NASA Picture of Fire:

The link to the above picture is here.


Help from the East! Ontario firefighters will be coming out west to help. Read more on CBC here.

As of 3:49 pm, Monday, May 16:

Q99 Update: About 95% of residents have been safely evacuated. Crews are conducting a house-to-house search to see if there’s anyone left. No one is being allowed back into the community due to safety concerns. Officials say there is a lack of portable water, power and gas supplies in the community. Plans are underway for addressing these shortages.

The town hall was only a year old.

The high winds and dry conditions made this wild fire one of the worst in Canadian history.

Early in the 1930’s a major flood wiped out most of this settlement and the inhabitants decided to locate about 5 km further south of the river mouth and rename the community Slave Lake, which officially became incorporated as a town in 1965.

Some homes are saved, while others are razed to the ground.

Government buildings, including the library. What a tragedy.

Above picture from the Edmonton Journal. Keyki Anderson, left, her daughter Keyshia, 5, and sister Honey Anderson, 18, outside the Edmonton Expo Centre on Monday, May 16, 2011, where people were evacuated to from their homes in Slave Lake due to the fires the struck the community on Sunday.

The Edmonton Expo Centre provides a temporary home to people on Monday, May 16, 2011, after residents of Slave Lake were evacuated due to wildfires that struck the town.


Honey Anderson, 18, and her boyfriend Casheem Young, 21, from New York City, outside the Edmonton Expo Centre on Monday, May 16, 2011, where people were evacuated to from their homes in Slave Lake due to the fires the struck the community on Sunday.

Expo centre set up for evacuees.

Slave Lake Library, before the blaze.

Slave Lake Library, this morning.

Link to residents stories at Updated News. “Thousands of Slave Lake residents are waiting to learn if their homes have been destroyed by an out-of-control wildfire that has razed much of the northern Alberta town.”

A fire fighter searches for hot spots.

The Premier looks at burned out cars.

More close up pictures and story here.

Click here for a list of places helping Slave Lake. Rebuild Slave Lake.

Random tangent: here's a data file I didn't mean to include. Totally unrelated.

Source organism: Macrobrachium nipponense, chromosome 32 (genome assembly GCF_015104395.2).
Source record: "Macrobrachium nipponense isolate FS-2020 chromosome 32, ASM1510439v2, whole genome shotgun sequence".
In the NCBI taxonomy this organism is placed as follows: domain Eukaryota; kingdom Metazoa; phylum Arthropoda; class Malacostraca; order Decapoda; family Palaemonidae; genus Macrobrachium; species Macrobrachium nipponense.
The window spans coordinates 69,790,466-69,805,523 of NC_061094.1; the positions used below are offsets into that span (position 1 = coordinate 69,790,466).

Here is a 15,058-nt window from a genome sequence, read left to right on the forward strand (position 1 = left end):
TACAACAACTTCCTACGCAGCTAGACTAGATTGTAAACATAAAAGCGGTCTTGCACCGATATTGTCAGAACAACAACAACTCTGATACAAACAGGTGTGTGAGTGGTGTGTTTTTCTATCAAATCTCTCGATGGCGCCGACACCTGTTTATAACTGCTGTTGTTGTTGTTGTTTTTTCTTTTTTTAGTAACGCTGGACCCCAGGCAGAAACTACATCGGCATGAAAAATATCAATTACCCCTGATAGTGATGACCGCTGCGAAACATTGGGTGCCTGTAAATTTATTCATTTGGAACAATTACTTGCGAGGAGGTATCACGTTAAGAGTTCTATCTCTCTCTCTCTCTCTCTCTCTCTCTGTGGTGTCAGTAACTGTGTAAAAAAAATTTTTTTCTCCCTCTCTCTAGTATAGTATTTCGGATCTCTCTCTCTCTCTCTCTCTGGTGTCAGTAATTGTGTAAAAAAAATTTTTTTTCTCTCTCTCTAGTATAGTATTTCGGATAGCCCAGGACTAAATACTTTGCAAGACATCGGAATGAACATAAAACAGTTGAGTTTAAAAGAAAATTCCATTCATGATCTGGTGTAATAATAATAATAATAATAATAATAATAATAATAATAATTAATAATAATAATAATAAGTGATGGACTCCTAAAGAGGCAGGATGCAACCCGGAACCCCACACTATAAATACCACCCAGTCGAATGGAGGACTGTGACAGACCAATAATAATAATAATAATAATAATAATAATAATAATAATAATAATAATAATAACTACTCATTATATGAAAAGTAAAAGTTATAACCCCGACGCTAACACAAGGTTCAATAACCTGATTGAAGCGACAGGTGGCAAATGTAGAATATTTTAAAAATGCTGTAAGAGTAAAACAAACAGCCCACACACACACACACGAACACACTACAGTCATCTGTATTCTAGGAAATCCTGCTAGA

Remains of the Town Hall.

Equipment is being moved to town to begin rebuild.

Morinville comes to aid.

aftermath – across Main St. from Gov. Centre. The old location of Subway last utilized as a church. On the right side is the Ford dealership with a row of burned out vehicles. The left was Ken Giblin realty office.

CTV Edmonton’s anchor Daryl McIntyre reports from Slave Lake with an update on the devastating wildfire that hit the town Sunday May 15, 2011.

A tour of the affected areas showed houses, businesses, civic offices and more obliterated by the flames.

Civic officials in Slave Lake worry that a weather forecast that could include high winds and lightning could fan the flames and put the rest of the town in jeopardy.

Putting out flare ups at Government Centre. We owe so much to the men and women who act bravely in these emergency situations.

Mayor’s tour of fire-ravaged town like trip through war zone. Read more here. “ATHABASCA, Alta. — As hundreds of firefighters converged with their equipment from across Western Canada on Slave Lake, the northern Alberta town’s mayor toured her community Monday afternoon and saw what could have been some blasted corner of a battlefield: homes and businesses reduced to hot ash, twisted steel and rubble.”

10:32 pm: Tweet from Justin Bieber:  @justinbieber Please Pray For Slave Lake. They need your help.

Statement from Premier Stelmach

As of 10:36 Monday evening, there has been no statement from PM Harper.

Road bridges seem to be intact, but the debris will have to be removed, and water supplies deemed safe.

Vancouver Sun article: Hundreds of Slave Lake homes now just smouldering rubble.

Tuesday morning, May 17.

MSN Article on Slave Lake here. “Thousands flee ‘town on fire’ in Canada ”

Volunteer Darcie Statham sorts through donations for evacuated victims at the Westlock and District Community Hall in Westlock, Alta., on May 16. Source

Global National has multiple videos for viewing on this online article: Slave Lake inferno leaves eerie charred moonscape, carpets of ash “SLAVE LAKE, Alta. – What was once a neighbourhood of family homes is now an eerie moonscape of blackened cement foundations and charred automobile skeletons.”

Residents are not yet in any position to begin rebuilding. They are still in crisis. See the Globe and Mail article here.